INSPIRATION (literally, breathing into) is applied in theology to denote the action of the divine mind upon the human mind, whereby the latter is both supernaturally informed and qualified to communicate the information received. The term revelation is used more distinctively to express the first part of this action, and inspiration to express the second part. But, in truth, all inspiration. as the word itself bears, implies revela tion. There is a necessity for supernatural qualification in the utterance of truth, only where the truth is such as has not been reached by the ordinary exercise of the human faculties, but in seine degree at least supernaturally communicated. The prophet of apostle is inspired only as the utterer of knowledge beyond the ordinary reach of human intelligence.
The inspiration of the Scriptures signifies a supernatural qualification or special divine authority in the books of Scripture as depositories of truth. When the theolo gian asserts any book of the Bible to be inspired, he means that it possesses an author ity different from any other book, that it contains truth not merely as any ordinary book may do, but by a special divine impress. It is different from ordinary books, as conveying in a more immediate and direct, and therefore authoritative, manner divine truth. All orthodox theologians may be said to agree in ascribing this special divine character to Holy Scripture; but further there is no agreement. The mode of inspira tion, the degree and extent of it, are all subjects of dispute. On one side, there are the advocates of plenary inspiration, as it is called; then there are those who advocate various subordinate or partial degrees of inspiration. The advocates of plenary inspi. contend that the whole letter of Scripture is inspired, that its words were Mime. , (timely dictated by the Holy Spirit, and are literary the words of God, and not of man. ' The several writers of Scripture were nothing more than the penmen of the Divine Spirit, under whose control they vibrated as the strings of a ham in the hands of an artist. They were as a piece of mechanism touched by God himself. Those who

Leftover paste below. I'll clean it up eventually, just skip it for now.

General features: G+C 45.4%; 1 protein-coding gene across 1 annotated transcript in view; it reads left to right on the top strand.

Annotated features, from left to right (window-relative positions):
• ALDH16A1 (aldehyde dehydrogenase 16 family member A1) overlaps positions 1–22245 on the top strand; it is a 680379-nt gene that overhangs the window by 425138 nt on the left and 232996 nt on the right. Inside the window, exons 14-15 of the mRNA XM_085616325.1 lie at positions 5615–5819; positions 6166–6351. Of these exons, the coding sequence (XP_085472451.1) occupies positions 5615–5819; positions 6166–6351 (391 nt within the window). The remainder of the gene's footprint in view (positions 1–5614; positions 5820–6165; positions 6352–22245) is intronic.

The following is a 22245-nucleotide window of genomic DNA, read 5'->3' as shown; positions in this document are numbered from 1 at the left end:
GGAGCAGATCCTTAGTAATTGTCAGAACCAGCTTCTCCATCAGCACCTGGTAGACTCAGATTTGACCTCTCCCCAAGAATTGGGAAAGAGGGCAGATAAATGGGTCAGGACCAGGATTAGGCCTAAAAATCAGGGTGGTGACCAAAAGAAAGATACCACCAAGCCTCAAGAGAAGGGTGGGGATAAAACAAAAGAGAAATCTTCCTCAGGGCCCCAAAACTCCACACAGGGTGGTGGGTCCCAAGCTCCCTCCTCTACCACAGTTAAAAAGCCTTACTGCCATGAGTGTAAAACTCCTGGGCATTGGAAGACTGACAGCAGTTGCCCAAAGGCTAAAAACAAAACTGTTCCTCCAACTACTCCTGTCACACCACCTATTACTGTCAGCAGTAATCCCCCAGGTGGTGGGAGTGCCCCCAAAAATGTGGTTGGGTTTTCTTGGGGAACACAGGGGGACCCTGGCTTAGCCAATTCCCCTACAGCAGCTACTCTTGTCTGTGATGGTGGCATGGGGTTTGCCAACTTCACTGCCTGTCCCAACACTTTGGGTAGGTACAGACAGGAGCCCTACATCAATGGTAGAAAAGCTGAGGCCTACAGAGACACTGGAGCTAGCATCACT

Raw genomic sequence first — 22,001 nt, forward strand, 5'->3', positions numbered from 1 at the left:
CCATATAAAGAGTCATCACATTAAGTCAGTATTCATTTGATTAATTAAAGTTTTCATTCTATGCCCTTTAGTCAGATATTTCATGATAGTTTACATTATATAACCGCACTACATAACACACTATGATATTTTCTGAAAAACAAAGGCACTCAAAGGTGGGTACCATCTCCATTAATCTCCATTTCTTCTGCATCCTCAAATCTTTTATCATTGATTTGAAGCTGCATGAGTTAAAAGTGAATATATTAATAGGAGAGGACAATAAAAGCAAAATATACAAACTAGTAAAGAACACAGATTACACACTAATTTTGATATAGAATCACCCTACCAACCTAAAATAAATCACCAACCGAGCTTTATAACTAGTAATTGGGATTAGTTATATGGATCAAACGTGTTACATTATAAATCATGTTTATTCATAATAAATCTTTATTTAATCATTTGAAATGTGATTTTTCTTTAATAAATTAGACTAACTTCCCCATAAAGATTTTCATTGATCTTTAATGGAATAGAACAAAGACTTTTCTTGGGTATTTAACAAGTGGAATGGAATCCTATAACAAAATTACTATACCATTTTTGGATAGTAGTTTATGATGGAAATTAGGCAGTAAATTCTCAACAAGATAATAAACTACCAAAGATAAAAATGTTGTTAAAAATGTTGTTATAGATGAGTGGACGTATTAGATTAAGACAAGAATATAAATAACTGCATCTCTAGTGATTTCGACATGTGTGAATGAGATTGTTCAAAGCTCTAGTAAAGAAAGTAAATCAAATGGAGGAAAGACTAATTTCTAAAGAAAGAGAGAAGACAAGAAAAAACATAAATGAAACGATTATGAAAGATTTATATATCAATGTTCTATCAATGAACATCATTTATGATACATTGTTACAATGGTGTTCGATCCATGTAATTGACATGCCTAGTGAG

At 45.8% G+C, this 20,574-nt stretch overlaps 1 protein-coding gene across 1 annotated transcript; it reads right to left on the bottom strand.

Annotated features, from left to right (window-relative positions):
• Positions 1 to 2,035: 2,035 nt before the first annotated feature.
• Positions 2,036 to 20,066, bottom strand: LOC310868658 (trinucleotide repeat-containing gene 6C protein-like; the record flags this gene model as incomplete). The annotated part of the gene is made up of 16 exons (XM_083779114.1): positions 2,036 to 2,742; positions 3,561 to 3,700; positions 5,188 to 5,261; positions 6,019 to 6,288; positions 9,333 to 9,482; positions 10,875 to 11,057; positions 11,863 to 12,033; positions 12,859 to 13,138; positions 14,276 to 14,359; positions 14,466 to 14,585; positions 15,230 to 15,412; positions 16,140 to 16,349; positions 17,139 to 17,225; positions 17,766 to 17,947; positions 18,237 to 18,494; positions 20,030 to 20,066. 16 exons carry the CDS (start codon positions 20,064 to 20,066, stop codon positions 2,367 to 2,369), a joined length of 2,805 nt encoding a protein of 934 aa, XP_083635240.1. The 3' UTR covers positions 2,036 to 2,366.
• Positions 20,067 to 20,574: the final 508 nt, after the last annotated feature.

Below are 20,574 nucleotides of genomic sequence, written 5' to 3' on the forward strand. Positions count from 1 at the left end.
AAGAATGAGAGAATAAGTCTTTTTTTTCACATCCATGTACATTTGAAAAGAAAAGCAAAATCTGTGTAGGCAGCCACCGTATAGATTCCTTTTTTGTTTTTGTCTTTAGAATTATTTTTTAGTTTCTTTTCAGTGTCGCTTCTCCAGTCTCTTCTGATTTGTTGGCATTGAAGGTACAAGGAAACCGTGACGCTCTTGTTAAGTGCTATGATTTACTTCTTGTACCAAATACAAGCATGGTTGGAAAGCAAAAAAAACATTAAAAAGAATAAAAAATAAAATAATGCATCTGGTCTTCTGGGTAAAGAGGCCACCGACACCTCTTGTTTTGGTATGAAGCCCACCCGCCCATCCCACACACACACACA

maintain this theory, speak, indited, of the individuality and diverse characteristics of the writers of the Scriptures, but only as one would speak of the different tones which the same artist would produce from one and the same musical instrument. The differences are not so much in or intellectual individuality- of the writers themselves, as in the diverse aims and uses with which the Holy Spirit employs them; for, according to this theory, the Divine is all in Scripture, and the human intelligence its mere vehicle or passive instrument. The words of Scripture are no less the words of God than if he were heard to litter them from heaven. It follows from the same theory that inspiration is essentially intermitting, It is not a higher quality of any soul, but a divine afflatus, seizing the soul at certain and abandoning it at others. While the canonical epistles of St. Paul and St. Peter are to be held inspired, the words of these apostles at other times may not have possessed any special authority. The authority of the Scripture which they have delivered, however, is absolute. The inspired or theopneustic document is throughout faultless, as the sole work of the Divine Spirit, faultless equally in its form and in its essence, in its spirit and its letter. It admits of no gradation; all is equally divine, and therefore equally accurate, whether it relate to some, ordinary fact, or to some great truth of the supernatural life, whether it treat of a dogma or of the details of a narrative. As one of its recent supporters writes: "Every verse of the Bible, every word of it, every syllable of it, every letter of it, is the direct utterance of the Most High." It follows no less that what God has thus miraculously written, he must have miraculously preserved. A providential canon is the plain sequence of a plenarily inspired Bible.